'Keyboard hero Billy Preston dies'
Billy Preston worked on Beatles albums including Let It Be
US keyboard legend Billy Preston, known for his work with The Beatles and The Rolling Stones as well as his own solo hits, has died at the age of 59. Preston played on The Beatles' Let it Be, the Stones' Exile on Main Street and landmark albums by Bob Dylan, Sly & the Family Stone and Aretha Franklin. He had solo hits in the 1970s with Will It Go Round In Circles, With You I'm Born Again and Nothing From Nothing. Kidney failure had left him in a coma since November. Rolling Stones singer Mick Jagger said: "Billy was a fantastic and gifted musician ... a superb singer in both recording sessions and on stage. Preston also toured and recorded extensively with The Rolling Stones - "He was great fun to be with on stage when touring with us and I will miss him a lot." Born in Houston, Texas, Preston started out playing with Ray Charles and Little Richard. He became friends with The Beatles when he played with Little Richard in Hamburg and the soon-to-be superstars were the support act. The musician went on to play keyboards on Let it Be and Abbey Road and the song Get Back was credited to The Beatles and Billy Preston - the only time the Fab Four shared the limelight on a hit single. "I was at the Beatles' office, and John said, 'Look, Willy' and he showed me the record," Preston told the Chicago Sun-Times two years ago. "I looked, and it was great. Wow! It was really something to do that for me." Lennon was even reputed to have suggested that Preston should join the group - but the idea was said to have been scuppered by the rest of the band. Preston was a prolific songwriter and enjoyed solo success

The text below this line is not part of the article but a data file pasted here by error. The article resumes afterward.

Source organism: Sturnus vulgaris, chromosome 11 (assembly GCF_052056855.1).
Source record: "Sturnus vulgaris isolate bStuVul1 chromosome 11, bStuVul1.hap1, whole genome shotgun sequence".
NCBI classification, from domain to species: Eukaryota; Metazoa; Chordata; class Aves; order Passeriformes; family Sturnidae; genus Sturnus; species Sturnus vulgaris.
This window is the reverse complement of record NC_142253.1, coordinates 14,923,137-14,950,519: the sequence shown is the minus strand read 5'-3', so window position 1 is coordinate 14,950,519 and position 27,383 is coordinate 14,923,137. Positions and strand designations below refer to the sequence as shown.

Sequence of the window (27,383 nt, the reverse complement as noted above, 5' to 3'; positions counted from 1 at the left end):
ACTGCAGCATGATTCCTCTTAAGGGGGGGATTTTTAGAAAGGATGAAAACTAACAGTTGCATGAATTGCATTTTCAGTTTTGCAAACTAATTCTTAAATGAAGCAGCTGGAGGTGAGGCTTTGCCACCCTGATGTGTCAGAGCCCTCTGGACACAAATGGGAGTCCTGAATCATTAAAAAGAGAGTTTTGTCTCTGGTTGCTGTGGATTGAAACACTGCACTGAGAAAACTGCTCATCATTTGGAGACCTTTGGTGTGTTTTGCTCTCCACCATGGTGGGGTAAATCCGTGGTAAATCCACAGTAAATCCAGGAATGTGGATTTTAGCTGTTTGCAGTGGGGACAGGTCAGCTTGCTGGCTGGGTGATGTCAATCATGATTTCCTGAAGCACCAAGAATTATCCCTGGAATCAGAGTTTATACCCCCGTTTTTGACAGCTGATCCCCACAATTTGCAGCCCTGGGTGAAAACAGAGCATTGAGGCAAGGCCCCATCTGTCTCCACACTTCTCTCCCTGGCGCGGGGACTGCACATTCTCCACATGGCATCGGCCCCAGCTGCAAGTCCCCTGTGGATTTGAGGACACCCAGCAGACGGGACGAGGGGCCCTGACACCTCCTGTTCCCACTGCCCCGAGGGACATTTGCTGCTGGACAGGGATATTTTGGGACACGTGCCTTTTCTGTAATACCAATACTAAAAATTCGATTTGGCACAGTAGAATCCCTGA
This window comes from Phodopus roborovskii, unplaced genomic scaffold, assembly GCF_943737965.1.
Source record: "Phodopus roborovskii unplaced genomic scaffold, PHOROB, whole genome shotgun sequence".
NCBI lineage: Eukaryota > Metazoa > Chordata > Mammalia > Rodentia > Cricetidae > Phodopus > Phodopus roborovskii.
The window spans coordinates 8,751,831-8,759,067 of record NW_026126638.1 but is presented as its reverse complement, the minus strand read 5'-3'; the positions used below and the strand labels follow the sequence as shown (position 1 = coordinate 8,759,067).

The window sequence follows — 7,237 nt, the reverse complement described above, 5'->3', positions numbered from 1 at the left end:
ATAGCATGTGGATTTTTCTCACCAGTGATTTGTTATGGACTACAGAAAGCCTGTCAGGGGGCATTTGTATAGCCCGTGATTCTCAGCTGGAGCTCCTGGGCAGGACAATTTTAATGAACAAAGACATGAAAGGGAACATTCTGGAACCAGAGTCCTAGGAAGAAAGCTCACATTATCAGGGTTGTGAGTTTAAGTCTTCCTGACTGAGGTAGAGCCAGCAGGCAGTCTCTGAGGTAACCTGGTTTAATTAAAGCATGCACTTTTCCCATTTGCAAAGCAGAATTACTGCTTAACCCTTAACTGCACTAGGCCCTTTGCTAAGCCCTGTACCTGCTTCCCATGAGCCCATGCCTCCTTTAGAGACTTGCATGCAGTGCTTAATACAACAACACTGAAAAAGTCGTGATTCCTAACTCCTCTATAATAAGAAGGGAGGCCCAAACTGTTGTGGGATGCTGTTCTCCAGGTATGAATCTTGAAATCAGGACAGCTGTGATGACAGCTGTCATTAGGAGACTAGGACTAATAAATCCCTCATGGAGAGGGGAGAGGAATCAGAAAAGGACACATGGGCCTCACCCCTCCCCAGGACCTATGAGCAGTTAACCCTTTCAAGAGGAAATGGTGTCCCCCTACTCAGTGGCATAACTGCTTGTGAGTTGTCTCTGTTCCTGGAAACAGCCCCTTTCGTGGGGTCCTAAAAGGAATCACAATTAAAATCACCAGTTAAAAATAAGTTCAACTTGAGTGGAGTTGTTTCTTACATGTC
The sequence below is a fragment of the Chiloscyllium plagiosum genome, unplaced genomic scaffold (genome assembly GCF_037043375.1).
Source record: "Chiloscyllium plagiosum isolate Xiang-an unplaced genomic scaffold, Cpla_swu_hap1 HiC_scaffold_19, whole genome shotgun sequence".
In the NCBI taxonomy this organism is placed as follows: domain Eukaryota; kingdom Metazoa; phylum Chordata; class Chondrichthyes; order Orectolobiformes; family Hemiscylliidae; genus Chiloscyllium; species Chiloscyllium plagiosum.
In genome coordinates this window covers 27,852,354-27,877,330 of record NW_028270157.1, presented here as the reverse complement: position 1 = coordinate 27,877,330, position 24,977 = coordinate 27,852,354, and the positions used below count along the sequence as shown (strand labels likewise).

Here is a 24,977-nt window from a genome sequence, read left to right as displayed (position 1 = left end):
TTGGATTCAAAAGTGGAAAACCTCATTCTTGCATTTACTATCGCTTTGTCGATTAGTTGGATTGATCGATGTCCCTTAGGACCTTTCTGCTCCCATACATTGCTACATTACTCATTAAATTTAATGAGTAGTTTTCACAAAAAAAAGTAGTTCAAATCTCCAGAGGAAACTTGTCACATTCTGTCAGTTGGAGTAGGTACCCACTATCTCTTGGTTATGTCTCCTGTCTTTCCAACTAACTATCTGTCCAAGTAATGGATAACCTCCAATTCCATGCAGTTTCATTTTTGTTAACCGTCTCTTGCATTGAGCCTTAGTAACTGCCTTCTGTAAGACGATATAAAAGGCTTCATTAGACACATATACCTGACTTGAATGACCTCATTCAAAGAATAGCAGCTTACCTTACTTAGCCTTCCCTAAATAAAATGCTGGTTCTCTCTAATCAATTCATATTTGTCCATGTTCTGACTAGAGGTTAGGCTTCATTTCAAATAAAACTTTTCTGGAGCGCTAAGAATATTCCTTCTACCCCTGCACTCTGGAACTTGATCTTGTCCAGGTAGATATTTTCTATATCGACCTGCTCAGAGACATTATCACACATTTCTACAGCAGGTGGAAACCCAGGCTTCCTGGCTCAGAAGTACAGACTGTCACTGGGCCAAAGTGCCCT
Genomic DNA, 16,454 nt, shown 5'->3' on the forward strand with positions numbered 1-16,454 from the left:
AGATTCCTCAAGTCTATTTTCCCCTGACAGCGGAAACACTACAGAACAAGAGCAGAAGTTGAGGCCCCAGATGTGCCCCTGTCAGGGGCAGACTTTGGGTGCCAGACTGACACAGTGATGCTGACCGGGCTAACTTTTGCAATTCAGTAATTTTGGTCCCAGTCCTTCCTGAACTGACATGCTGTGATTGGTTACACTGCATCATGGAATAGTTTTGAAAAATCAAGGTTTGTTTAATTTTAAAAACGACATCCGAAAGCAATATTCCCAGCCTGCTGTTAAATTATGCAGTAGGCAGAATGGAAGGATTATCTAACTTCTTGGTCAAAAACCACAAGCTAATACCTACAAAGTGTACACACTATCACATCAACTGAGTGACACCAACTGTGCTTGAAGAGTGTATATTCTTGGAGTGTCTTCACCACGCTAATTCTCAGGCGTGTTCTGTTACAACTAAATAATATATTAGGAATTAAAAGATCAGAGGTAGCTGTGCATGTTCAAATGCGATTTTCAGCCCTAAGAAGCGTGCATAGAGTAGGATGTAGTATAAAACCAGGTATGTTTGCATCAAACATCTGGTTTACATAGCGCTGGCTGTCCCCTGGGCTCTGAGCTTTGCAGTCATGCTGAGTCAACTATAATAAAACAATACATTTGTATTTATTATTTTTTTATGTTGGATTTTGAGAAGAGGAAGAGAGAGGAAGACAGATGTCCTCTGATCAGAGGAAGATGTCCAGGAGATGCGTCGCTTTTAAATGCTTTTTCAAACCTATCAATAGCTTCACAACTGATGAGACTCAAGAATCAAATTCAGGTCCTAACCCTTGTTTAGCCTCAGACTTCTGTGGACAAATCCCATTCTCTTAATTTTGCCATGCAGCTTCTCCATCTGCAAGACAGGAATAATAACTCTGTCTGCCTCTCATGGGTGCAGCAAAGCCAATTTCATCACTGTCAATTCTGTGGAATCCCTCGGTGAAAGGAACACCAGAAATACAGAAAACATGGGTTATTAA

Preston was credited with soothing tensions within The Beatles during the Let It Be sessions - George Harrison likened it to a feuding family staying on its best behaviour in front of a guest. And he accompanied the band during their last live show on the roof of the Apple Records building in 1969, which he said was the highlight of his career. Apple Records managing director Neil Aspinall said he was "truly saddened" to hear the news. "Billy made memorable contributions to The Beatles' albums Let it Be and Abbey Road as well as recording two solo albums for Apple Records. He was a good friend of Apple's and will be greatly missed."